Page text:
Black Star Chocolates tweaks truffle recipe for a win at the 2013 Colorado Chocolate Festival
Jenna Noelle Photography
Chocolatiers Andrew Starr and Jennifer Spielman of Colorado-based Black Star Chocolates weren't satisfied with the first version of their lemongrass-kaffir lime-coconut truffle -- specifically, how the chocolate overpowered the filling flavors -- so they made some changes in time for the 2013 Colorado Chocolate Festival. And the revamped truffle took the Grand Champion Truffle award at the show.
See also: - Andrew Starr and Jennifer Spielman win at the Colorado Chocolate Festival - Photos: the sweet smells -- and tastes -- of the Colorado Chocolate Festival - Black Star Chocolates makes sweet chocolate lust -- one batch at a time.
Andrew Starr and Jennifer Spielman with their 2013 Colorado Chocolate Festival award.
Starr and Spielman are no strangers to winning awards for their handmade boutique chocolates; They took the grand-champion prize at the 2012 Colorado Chocolate Festival with their saffron-rose creams, as well as the award for Best Non-Traditional Truffle in 2011 for their basil-lemon truffle.
And all of these accolades are for chocolates they make without a permanent, brick-and-mortar storefront.
Spielman and Starr create all of their chocolates and truffles on the weekends, in batches, in a leased kitchen space where they use fine imported chocolates, spices from local shops, and fresh, seasonal herbs and flowers. The result is their signature collection, including a heart-shaped hibiscus cream with a tropical, tangy filling; a smooth jasmine chocolate with an exotic floral scent and flavor; a minty, lingering rosemary caramel; a lavender chocolate of pure bliss, filled with cream and a lavender-bud-infused dark-chocolate ganache that melts like whipped butter.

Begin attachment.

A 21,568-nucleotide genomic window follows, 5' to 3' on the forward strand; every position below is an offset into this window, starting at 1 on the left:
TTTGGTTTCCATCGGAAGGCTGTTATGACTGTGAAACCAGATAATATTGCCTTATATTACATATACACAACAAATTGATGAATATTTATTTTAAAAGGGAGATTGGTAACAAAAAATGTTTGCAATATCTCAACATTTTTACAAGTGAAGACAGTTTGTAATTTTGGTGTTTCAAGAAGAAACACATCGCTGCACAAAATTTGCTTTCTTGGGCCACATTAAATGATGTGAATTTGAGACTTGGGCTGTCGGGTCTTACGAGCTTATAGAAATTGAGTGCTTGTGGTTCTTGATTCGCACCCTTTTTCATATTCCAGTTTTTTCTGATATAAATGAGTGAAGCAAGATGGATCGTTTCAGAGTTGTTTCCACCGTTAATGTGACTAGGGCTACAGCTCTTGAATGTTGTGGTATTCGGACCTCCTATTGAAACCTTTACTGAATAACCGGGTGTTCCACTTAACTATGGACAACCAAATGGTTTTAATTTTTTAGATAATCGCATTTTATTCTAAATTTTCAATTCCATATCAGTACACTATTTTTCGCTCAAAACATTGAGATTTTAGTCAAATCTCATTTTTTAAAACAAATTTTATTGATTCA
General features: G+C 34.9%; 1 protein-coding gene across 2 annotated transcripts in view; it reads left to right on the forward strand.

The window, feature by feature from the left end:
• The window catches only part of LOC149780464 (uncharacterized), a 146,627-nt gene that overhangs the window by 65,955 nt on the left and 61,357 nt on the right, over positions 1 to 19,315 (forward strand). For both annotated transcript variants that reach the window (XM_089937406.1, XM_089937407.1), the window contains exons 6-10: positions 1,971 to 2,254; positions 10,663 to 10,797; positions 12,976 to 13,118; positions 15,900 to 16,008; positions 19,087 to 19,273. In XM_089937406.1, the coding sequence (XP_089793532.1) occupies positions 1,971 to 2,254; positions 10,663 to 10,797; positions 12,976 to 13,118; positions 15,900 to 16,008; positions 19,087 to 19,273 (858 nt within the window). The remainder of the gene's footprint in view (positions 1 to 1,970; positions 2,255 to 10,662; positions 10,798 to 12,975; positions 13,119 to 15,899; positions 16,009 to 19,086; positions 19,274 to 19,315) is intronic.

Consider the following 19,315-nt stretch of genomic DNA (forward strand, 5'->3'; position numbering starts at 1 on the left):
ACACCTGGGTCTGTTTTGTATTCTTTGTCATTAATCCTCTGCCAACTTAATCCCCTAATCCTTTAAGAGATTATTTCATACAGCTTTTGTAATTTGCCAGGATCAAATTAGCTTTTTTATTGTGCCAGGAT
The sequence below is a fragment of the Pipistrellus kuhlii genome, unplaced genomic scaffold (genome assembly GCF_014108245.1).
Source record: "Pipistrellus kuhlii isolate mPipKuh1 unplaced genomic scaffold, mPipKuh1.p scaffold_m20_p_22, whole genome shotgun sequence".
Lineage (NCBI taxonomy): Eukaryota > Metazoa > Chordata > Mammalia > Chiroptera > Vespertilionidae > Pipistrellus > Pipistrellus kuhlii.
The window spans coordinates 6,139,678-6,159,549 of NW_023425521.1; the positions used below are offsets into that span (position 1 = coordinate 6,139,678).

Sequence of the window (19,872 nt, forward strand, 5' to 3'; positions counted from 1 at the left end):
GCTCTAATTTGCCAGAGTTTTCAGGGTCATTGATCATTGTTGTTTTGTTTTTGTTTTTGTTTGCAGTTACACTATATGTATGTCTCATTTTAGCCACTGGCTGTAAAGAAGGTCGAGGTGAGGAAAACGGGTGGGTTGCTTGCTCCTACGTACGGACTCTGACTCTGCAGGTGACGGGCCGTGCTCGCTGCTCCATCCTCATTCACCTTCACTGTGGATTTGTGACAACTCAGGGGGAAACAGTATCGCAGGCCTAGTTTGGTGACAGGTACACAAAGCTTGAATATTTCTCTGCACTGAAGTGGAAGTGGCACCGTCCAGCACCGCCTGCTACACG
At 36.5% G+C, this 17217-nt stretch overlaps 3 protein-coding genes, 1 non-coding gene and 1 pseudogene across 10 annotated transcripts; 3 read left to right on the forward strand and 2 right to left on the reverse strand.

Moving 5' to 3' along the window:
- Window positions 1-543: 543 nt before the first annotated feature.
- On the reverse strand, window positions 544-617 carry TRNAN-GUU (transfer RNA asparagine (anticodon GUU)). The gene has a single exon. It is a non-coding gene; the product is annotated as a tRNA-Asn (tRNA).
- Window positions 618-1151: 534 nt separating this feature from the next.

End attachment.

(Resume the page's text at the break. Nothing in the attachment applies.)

Jenna Noelle Photography
The duo just introduced some new flavors to their growing collection: a bourbon-grapefruit chocolate and a violet cream. The latter have dark-chocolate shells decorated with an edible purple shimmer and a lovely purple violet-scented filling that tastes as sweet as it smells. "As with all our cream filling, we begin by making fondant by hand -- similar to cake-decorating fondant, but made to be creamier for confectionery use. All our creams use organic butter to cut the sweetness a tad, and add that unmistakable mouthfeel and flavor of good dairy. Then we use the highest quality essence or extract for flavoring, since doing our own infusions with cream based flavors is exceedingly difficult. For the violet, we use a French violet essence of the highest quality."
The new bourbon-grapefruit chocolates are definitely not for timid chocolate enthusiasts -- they have a sharp, citrus bite from the fruit, and an even sharper smack of bourbon. "Pouring Wild Turkey in a stainless-steel bowl set on a metric food scale doesn't do much to paint me as a back-alley booze-hound," says Starr. "However, we do smell like grapefruit after cutting all the zest and juicing the fruits!"
And Starr is awash with ideas for the future, testing recipes for peanut butter cups, including Thai-spiced versions. "Peanut butter cups are still being worked on, we promise," says Starr. "They've gotta be out of this world, so we appreciate the patience from our customers who keep asking about the progress. Sometimes the silly little details hold things up, like getting the perfect size of candy cup for the peanut butter cups. We'll be making our own shells, of course, and we want the cups to sit perfectly with the rest of our chocolate collections."
As for the changes to the now-award-winning lemongrass-Kaffir lime-coconut truffle, he explains: "When using subtle flavors with chocolate -- lemongrass and Kaffir lime leaf are perfect examples -- we need to find a way for the flavors to sit well together, and not have the chocolate mask the intended flavor of the ganache. Sometimes a specific chocolate or combination of chocolates works well, as is the case with our salted caramel truffle, or coffee truffle, with two chocolates in those ganaches. After many flavor tests, we ended up using a combination of two French chocolates -- one bittersweet, one milk --- and pure cocoa butter, which imparts texture and mouthfeel, but contributes almost no flavor. We hope people love it as much as we do!"
The judges at this year's Colorado Chocolate Festival certainly did.
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